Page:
Hormone Therapy for Cancer
Hormones are produced by glands in the body which are normally essential for the growth and health of our body. The male hormones testosterone helps with development of the male characteristics during puberty while oestrogen is required for fertility and lactation. However, the very same hormones can also promote cancer growth in breast, ovarian, uterine and prostate cancers.
Hormone therapy can be used to;
- Treat cancer by stopping or slowing its growth
- Ease or reduce cancer symptoms
Click ACS video on Hormone Therapy for Cancer
How Hormone Therapy Works
Hormone therapy works by either blocking the body’s ability to produce hormones or interfere with how hormones behave so that the hormones cannot be used by the cancer to grow. Tumours needs to have hormone receptors on the cancer cells to be sensitive to hormone therapy so that the treatment can;
- Reduce the cancer size before surgery or radiation therapy
- Reduce the risk of cancer recurrence after surgery and/or chemotherapy and/or radiation treatment
- Kill cancer cells which have recurred or spread to other parts of your body (metastasis)
Anti-Androgens block the effects of testosterone which promote prostate cancer growth These include;
- Bicalutamide (Casodex)
- Flutamide ((Drogenil)
- Cyproterone (Cyprostat)
- Nilutamide (Nilandron)
- Enzalutamide (Xtandi)
- Abiraterone (Zytiga)
- Apalutamide (Erleada)
Luteinising Hormone-Releasing Hormone (LHRH) Agonists
LHRH agonists work by stopping the production of Luteinising Hormone (LH) thereby reducing the production of testosterone by the testicles (in males) and estrogen by the ovaries (in females). These include;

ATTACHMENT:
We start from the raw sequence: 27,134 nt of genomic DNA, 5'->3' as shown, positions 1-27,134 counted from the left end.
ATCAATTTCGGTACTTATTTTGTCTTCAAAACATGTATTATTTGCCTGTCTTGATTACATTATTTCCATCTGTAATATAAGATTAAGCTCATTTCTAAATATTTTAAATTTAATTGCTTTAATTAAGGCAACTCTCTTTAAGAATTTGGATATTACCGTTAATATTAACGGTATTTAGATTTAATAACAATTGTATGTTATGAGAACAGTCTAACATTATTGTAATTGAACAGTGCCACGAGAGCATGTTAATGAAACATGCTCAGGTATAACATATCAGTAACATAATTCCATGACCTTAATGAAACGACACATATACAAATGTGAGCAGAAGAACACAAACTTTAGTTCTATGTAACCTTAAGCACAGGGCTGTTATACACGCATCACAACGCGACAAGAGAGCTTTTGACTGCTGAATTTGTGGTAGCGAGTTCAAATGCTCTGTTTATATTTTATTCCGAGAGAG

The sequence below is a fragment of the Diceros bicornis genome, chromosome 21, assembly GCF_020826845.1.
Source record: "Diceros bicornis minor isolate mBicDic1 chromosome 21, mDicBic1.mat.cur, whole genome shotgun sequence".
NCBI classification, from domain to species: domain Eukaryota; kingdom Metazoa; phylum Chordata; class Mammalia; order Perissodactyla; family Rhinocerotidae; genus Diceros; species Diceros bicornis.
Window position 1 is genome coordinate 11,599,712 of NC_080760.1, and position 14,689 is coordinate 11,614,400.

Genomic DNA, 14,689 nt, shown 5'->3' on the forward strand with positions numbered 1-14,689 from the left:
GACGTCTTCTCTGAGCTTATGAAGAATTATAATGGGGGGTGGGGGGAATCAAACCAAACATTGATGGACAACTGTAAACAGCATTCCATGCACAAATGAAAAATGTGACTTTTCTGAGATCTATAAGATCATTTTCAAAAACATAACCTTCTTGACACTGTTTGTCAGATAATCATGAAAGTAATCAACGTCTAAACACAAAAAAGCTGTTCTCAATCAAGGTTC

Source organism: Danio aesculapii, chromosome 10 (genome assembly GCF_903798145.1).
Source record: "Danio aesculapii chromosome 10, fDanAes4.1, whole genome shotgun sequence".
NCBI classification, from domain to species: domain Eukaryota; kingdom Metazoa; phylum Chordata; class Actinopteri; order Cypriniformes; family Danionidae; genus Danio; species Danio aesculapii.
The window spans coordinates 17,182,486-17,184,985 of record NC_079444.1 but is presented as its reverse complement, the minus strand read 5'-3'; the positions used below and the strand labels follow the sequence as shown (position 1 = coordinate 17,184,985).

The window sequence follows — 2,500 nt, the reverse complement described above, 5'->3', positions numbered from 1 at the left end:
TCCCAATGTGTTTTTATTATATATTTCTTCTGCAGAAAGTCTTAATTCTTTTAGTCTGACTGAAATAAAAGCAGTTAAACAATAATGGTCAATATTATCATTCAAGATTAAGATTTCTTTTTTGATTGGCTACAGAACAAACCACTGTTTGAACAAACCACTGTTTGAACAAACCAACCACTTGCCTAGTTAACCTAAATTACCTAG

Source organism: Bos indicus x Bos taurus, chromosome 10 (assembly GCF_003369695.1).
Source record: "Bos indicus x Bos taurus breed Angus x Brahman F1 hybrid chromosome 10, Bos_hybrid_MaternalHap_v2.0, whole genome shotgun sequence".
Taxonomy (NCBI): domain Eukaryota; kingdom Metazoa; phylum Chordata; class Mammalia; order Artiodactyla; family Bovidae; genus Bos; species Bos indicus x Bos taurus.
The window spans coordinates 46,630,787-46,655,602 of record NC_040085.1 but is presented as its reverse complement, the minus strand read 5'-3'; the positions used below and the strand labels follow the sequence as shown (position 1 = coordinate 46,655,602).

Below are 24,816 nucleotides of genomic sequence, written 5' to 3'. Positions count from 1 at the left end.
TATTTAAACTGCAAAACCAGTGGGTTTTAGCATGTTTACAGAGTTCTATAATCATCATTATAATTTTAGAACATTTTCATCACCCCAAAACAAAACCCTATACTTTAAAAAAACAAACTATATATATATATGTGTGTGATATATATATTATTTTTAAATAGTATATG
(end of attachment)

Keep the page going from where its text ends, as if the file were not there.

- Goserelin (Zoladex)
- Buserelin (Suprefact)
- Leuprolide (Eligard, Lupron)
- Leuprorelin (Prostap)
- Triptorelin (Decapeptyl)
Click to view Yerbba video on Hormone Therapy for Breast Cancer
Anti-estrogens blocking estrogen from going into the cancer cells such as breast cancer. These include;
- Tamoxifen (Nolvadex)
- Fulvestrant (Falsodex)
Aromatase Inhibitors block the enzyme aromatase which can convert androgens into estrogen. These include;
- Anastrozole (Arimidex)
- Exemestane (Aromasin)
- Letrozole (Femara)
Progestational agents have anti-estrogen effects. These include;
- Medroxyprogesterone acetate (Provera)
- Megestrol (Megace)
Selective Estrogen Receptor Modulators (SERMs)
SERMs describes drugs that act like estrogen in some organs and as an anti-estrogen in others and has the potential to treat breast or uterine cancers. There is only one drug in this group.
- Raloxifene (Evista)
Discuss with your doctor or oncologist about your cancer treatment plan
Disclaimer. TELEME blog posts contains general information about health conditions and treatments. It is not intended to be a substitute for professional medical advice, diagnosis or treatment. The information is not advice and should not be treated as such.
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